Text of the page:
The Weight of Our Sky
By Hanna Alkaf
Simon & Schuster
February 5, 2019
Grades: 9 and up
Melati Ahmad is a sixteen-year-old Malaysian girl of Malay descent who suffers from Obsessive Compulsive Disorder (OCD)—however, Melati believes that her OCD is actually the work of a djinn. Since the death of her father, Melati’s greatest fear has been the death of her mother. She counts by threes—her compulsive behavior—to appease the djinn and save her mother, along with everyone else she loves, from dying. On May 13, 1969, Melati is thrown into a world of chaos when the race riots between the Chinese and Malays begin. While at the movies with her best friend Saf, men with weapons break into the theater. Although Melati is saved by a Chinese-Malaysian stranger, she is forced to leave Saf behind if she wants to survive. Overcome with guilt, Mel teams up with Auntie Bee’s son Vince to try and find her mother who see she has not seen since the beginning of the riots. Melati is forced to confront her djinn and find her inner strength in order to stand up for what she believes in, find her mother, and protect the people she loves.
Alkaf is unafraid to make a book that is completely and utterly of her homeland. Alkaf’s note at the beginning of the book is spot on, letting readers know of the many possible triggers within the book and lets readers know that it is okay if they are not ready to read the book at this time. This is a powerful and brutally honest book that provides a very real look at what OCD looks like in a high-stress situation, which help builds the tension within the book. It is thoughtfully and beautifully written, vividly capturing a time of terror from the eyes of a teenaged girl who just wants her mother.
The Line Tender
By Kate Allen, Illustrated by Xingye Jin
Grades: 5 and up
Lucy and Fred are lifelong friends, and as they work on their animal field guide over the summer, it looks like they may become something more. When local fisherman and family friend Sookie catches a great white shark, Fred and Lucy set out to learn more about great white sharks by reading an old research proposal written by Lucy’s mother—an accomplished shark biologist before her untimely death when Lucy was 7 years old. Tragedy strikes when, after sharing her first kiss with Fred, he drowns in a quarry accident. Lucy is then left trying to find meaning in her friendship to Fred and wondering what could have been, while still struggling with the grief of her mother’s passing. By dedicating herself to her mother’s shark research and Fred’s field guide, and with the help of her Father, Sookie, and neighbor Mr. Patterson, Lucy is eventually able to come to terms with the deaths of her mother and Fred.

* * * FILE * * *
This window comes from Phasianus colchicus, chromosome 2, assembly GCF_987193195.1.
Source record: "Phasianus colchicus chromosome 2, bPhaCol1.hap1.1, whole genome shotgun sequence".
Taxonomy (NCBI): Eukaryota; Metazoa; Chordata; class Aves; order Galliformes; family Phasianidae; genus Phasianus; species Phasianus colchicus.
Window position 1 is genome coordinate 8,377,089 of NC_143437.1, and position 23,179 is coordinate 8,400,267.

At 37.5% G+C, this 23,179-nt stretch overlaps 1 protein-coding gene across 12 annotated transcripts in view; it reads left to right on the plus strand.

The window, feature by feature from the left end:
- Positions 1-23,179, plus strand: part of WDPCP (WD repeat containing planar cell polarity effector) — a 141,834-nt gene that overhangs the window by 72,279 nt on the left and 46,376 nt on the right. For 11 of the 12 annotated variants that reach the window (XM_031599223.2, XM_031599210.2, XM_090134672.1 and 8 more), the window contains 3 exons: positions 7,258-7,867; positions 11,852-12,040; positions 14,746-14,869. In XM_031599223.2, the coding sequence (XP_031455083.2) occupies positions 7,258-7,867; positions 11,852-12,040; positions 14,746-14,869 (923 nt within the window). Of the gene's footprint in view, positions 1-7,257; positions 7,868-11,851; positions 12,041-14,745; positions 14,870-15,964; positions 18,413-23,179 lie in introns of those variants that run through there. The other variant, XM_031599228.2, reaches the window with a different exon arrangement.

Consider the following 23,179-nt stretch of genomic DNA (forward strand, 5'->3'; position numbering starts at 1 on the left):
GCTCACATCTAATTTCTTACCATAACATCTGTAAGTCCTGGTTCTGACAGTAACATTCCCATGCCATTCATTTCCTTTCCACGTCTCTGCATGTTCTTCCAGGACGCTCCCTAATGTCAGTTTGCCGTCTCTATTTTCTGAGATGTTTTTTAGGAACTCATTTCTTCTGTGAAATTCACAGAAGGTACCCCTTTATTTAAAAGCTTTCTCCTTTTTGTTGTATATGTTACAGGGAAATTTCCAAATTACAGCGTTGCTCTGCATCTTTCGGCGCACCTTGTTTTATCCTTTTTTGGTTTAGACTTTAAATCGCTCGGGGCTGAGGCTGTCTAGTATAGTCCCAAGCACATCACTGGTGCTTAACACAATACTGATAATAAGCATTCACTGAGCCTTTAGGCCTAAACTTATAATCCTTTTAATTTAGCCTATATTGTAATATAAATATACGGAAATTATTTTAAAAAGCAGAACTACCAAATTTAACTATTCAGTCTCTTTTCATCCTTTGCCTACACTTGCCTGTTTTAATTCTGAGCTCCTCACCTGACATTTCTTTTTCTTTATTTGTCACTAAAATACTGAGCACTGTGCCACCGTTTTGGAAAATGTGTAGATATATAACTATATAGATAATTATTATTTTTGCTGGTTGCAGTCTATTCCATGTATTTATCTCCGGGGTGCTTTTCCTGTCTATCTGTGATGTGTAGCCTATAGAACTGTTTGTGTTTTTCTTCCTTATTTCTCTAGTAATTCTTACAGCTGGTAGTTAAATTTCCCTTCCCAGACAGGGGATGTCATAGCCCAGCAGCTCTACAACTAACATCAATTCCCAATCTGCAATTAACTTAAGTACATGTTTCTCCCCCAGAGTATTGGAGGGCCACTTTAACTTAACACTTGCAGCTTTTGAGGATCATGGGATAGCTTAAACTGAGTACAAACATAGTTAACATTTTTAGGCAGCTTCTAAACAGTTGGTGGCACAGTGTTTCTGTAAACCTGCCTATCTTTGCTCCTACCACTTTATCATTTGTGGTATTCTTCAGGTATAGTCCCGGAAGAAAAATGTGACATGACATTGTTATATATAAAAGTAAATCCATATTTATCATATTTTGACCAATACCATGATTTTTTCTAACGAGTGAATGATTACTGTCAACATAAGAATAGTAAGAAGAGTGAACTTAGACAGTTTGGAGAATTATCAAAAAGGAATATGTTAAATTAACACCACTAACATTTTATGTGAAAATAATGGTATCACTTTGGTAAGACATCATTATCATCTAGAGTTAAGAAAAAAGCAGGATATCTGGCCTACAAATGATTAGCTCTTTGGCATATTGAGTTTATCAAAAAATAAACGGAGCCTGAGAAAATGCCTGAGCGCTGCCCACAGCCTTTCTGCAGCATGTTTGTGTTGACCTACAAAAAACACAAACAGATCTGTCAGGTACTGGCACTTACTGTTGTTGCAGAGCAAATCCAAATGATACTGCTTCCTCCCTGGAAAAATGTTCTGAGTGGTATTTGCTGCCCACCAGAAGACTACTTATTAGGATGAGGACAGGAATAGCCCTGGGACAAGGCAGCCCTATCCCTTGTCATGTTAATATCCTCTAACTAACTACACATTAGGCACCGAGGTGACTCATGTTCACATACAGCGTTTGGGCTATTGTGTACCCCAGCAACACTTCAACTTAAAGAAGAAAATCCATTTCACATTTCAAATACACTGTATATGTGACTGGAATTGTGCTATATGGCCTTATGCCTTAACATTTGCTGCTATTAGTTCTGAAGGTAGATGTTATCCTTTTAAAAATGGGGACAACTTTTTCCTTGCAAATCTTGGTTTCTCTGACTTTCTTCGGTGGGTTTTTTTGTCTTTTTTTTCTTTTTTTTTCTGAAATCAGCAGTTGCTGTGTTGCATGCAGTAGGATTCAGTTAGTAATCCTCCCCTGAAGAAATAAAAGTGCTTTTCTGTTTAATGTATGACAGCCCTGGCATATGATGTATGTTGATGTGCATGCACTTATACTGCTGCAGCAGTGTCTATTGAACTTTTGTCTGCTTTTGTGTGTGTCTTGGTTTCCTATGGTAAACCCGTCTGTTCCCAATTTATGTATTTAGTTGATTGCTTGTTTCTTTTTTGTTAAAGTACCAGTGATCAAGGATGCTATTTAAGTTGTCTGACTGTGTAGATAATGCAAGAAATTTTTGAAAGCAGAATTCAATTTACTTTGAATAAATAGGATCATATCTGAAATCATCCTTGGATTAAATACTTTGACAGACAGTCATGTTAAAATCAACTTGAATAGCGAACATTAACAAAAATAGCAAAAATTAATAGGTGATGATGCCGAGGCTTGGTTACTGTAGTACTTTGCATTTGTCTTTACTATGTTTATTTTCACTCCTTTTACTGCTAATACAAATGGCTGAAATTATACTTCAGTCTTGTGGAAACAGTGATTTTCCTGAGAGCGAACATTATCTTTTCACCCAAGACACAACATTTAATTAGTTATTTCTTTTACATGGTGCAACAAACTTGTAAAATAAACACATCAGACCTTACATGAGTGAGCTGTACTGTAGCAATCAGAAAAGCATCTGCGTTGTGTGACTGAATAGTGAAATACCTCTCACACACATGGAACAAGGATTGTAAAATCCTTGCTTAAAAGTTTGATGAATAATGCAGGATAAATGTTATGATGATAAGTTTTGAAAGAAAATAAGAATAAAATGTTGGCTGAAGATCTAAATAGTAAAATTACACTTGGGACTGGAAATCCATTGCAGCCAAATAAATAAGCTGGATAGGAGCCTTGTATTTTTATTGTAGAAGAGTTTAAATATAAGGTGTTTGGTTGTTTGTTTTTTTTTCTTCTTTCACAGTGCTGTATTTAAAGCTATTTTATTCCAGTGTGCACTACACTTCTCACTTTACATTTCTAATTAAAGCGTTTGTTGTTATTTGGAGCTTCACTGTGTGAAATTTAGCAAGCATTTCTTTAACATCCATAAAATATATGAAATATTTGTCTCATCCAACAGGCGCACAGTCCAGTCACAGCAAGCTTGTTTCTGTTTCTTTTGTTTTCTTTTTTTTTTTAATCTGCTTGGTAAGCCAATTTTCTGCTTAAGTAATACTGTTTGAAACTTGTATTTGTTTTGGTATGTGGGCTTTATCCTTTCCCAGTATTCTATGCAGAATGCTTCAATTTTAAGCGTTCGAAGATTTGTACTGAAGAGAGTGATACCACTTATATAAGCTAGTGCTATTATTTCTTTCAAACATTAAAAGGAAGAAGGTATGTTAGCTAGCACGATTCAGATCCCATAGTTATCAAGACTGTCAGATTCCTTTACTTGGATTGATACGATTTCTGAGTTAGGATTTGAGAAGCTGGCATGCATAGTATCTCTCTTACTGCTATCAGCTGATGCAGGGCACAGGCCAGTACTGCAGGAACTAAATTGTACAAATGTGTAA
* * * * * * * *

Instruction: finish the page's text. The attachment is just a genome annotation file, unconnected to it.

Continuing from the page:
The Line Tender by Kate Allen is an emotional coming-of-age story that follows Lucy Everhart as she grapples with the loss of her mother and her best friend Fred. Allen thoughtfully ties Lucy’s attempts to find meaning in her friendship with Fred to her attempts to better understand the sharks her mother and Fred loved so much. The Line Tender is beautifully written and is both heartfelt and heartbreaking in the ways that it deals with community, friendship, and tragedy. Xingye Jin’s shark illustrations for each chapter title are stunning, adding yet another layer to the book as it shows Lucy slowly learning how to draw sharks as she learns more about them.
Scholastic, January 2019
Did you ever think you’d die trying to save a chicken? Yeah, well, neither did sixth-grader Gabe, in Kim Ventrella’s forthcoming Bone Hollow. Except Gabe is only half dead–and he discovers this when he shows up at the town candlelight service for him. Gabe is on the run from the town, when he meets Wynne, the embodiment of Death. Wynne helps people pass into the light, and she wants Gabe to take over this job. Over the course of the novel, she and Gabe become friends, and, under Wynne’s mentorship, Gabe eventually accepts the responsibility of helping people cross over. Gabe is a lonely and humorous kid, and his voice is authentic, for a sixth grader which makes his processing of dying and death compelling to the reader. The narrator describes Gabe’s new perspective on Death: “Sad, sure, but also happy and kind and vast, like the ocean he and Gramps used to imagine. A deep, endless ocean, with rushing waves and a surface that reflected back each and every star” (222). Ultimately, this book might help adolescent readers recognize that death is inevitable, but it doesn’t have to be painful. Like Gabe, the readers might understand that Death is more of a transition than an ending.